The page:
Toronto man faces assault charge for stabbing home intruder

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    Sep 01, 2012 2:33 AM GMT
    And yet there are those including Canadians like meninlove who don't believe that so called "castle" laws are required.

    http://www.thestar.com/news/gta/crime/article/1249846--toronto-man-faces-assault-charge-for-stabbing-home-intruder

    Stabbing an intruder: Is it self-defence or assault?

    Moses Mahilal and his girlfriend, Sarah Walsh, sensed trouble as they entered her mother’s house just after 3 a.m. on July 31, 2011, and found the side door ajar.

    They became even more alarmed when they saw a large pair of black, high-top Air Jordans at the bottom of the staircase leading to the second floor, where her mother, Kimberly Walsh, was asleep.

    Mahilal, 26, made a beeline for the kitchen, grabbed a large knife and ran upstairs, where he confronted the intruder hiding behind the door of Kimberly Walsh’s bedroom.

    Within minutes, the wounded intruder, Kino Johnson, 33, was gone, and hours later Mahilal, was under arrest and charged with aggravated assault. A preliminary hearing is set for Sept. 11.

    The case highlights the much-debated subject of how much force is too much when a stranger attempts to steal your property or break into your house.

    Johnson has already admitted he was unlawfully inside the upscale home near Keele St. and Eglinton Ave. W. On June 28, he pleaded guilty in Ontario Superior Court to break and enter and two counts of possessing stolen property, including jewelry taken after he broke into an unoccupied Finch Ave. W. highrise apartment.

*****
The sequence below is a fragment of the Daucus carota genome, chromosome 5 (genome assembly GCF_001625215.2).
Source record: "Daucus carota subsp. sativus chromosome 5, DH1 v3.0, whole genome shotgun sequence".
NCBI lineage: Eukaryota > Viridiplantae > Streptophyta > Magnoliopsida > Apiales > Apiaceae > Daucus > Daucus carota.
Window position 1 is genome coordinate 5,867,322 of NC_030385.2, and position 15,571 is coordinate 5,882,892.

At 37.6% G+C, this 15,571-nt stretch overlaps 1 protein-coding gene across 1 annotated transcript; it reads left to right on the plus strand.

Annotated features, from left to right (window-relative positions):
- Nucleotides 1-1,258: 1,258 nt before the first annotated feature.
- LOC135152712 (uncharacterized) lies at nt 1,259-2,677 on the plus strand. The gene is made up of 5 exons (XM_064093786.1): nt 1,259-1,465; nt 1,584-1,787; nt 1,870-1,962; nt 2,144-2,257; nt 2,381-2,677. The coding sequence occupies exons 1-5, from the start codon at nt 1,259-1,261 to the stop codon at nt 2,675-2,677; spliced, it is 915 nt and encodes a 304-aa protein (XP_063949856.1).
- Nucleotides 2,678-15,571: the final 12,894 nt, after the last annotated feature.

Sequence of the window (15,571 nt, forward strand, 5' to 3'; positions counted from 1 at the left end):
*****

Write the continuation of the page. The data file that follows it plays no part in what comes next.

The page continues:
Johnson “gained access by unknown means” to the Walsh residence, and once inside, “one of the victims armed himself for safety,” Crown attorney David Fisher said, reading from an agreed statement of facts.

    A “struggle ensued,” and Johnson received a stab wound to his chest and lacerations to his hand and leg, Fisher said.
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    Sep 01, 2012 2:09 PM GMT
    You know nothing of the sort about us, lol.


    "The Canadian government recently passed legislation designed to expand the legal powers of a private citizen to make an arrest, and it applies in a situation like this, Brown said.

    The Citizen’s Arrest and Self Defence Act permits “the reasonable use of force, taking into account all the circumstances of the particular case,” says a backgrounder posted on the Department of Justice website. However, “a person is not entitled to use excessive force in a citizen’s arrest.”

    The new law was nicknamed the Lucky Moose bill, after the case of David Chen, the owner of the Lucky Moose food mart in Toronto’s Chinatown. He was charged with forcible confinement and assault after he and colleagues tied up a career thief and tossed him in a delivery van.

    Chen was acquitted and Mahilal will ask a jury of his peers for the same outcome, Brown said."
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    Sep 01, 2012 2:49 PM GMT
    I am sure Riddler would rather everyone had the right to blow away anyone who enters their property without permission, just like in good ole Florida.

    Of course you should have the right to defend your home against intruders and to use reasonable force in doing so. Depending on the circumstances, 'reasonable' force can include anything up to and including lethal force. In the heat of the moment, the law does not require that you carefully assess the amount of force required. It simply says the force should not be excessive in the circumstances. What you should not have the right to do is carry out a summary execution in your own home, which is what the self-defence laws of Canada, the UK and much of the rest of the world make clear.